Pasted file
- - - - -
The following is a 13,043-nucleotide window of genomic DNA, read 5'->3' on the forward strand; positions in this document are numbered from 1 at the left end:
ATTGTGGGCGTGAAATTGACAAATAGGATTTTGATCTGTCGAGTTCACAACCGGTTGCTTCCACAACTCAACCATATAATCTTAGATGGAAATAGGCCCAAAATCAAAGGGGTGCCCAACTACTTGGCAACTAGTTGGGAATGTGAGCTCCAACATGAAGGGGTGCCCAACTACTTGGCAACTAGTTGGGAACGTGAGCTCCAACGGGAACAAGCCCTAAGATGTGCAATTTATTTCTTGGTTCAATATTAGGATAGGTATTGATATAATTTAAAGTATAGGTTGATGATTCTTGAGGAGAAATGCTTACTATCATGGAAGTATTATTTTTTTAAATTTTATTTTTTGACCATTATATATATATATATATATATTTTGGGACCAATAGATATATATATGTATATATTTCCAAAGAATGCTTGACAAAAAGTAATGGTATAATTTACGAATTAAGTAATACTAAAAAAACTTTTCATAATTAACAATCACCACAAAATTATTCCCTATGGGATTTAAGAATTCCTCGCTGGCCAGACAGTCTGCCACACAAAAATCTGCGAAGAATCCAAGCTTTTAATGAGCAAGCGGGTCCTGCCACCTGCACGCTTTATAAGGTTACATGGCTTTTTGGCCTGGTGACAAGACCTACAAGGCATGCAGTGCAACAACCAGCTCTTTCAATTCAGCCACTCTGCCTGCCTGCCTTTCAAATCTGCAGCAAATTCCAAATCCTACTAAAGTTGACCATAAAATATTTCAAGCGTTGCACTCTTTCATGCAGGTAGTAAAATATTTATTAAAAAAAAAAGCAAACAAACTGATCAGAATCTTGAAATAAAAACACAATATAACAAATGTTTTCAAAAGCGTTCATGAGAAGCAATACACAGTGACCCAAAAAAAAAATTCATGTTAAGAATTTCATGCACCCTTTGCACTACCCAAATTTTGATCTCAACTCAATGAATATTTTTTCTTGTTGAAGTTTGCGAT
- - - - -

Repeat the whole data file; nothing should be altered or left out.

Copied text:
The following is a 13,043-nucleotide window of genomic DNA, read 5'->3' on the forward strand; positions in this document are numbered from 1 at the left end:
ATTGTGGGCGTGAAATTGACAAATAGGATTTTGATCTGTCGAGTTCACAACCGGTTGCTTCCACAACTCAACCATATAATCTTAGATGGAAATAGGCCCAAAATCAAAGGGGTGCCCAACTACTTGGCAACTAGTTGGGAATGTGAGCTCCAACATGAAGGGGTGCCCAACTACTTGGCAACTAGTTGGGAACGTGAGCTCCAACGGGAACAAGCCCTAAGATGTGCAATTTATTTCTTGGTTCAATATTAGGATAGGTATTGATATAATTTAAAGTATAGGTTGATGATTCTTGAGGAGAAATGCTTACTATCATGGAAGTATTATTTTTTTAAATTTTATTTTTTGACCATTATATATATATATATATATATTTTGGGACCAATAGATATATATATGTATATATTTCCAAAGAATGCTTGACAAAAAGTAATGGTATAATTTACGAATTAAGTAATACTAAAAAAACTTTTCATAATTAACAATCACCACAAAATTATTCCCTATGGGATTTAAGAATTCCTCGCTGGCCAGACAGTCTGCCACACAAAAATCTGCGAAGAATCCAAGCTTTTAATGAGCAAGCGGGTCCTGCCACCTGCACGCTTTATAAGGTTACATGGCTTTTTGGCCTGGTGACAAGACCTACAAGGCATGCAGTGCAACAACCAGCTCTTTCAATTCAGCCACTCTGCCTGCCTGCCTTTCAAATCTGCAGCAAATTCCAAATCCTACTAAAGTTGACCATAAAATATTTCAAGCGTTGCACTCTTTCATGCAGGTAGTAAAATATTTATTAAAAAAAAAAGCAAACAAACTGATCAGAATCTTGAAATAAAAACACAATATAACAAATGTTTTCAAAAGCGTTCATGAGAAGCAATACACAGTGACCCAAAAAAAAAATTCATGTTAAGAATTTCATGCACCCTTTGCACTACCCAAATTTTGATCTCAACTCAATGAATATTTTTTCTTGTTGAAGTTTGCGAT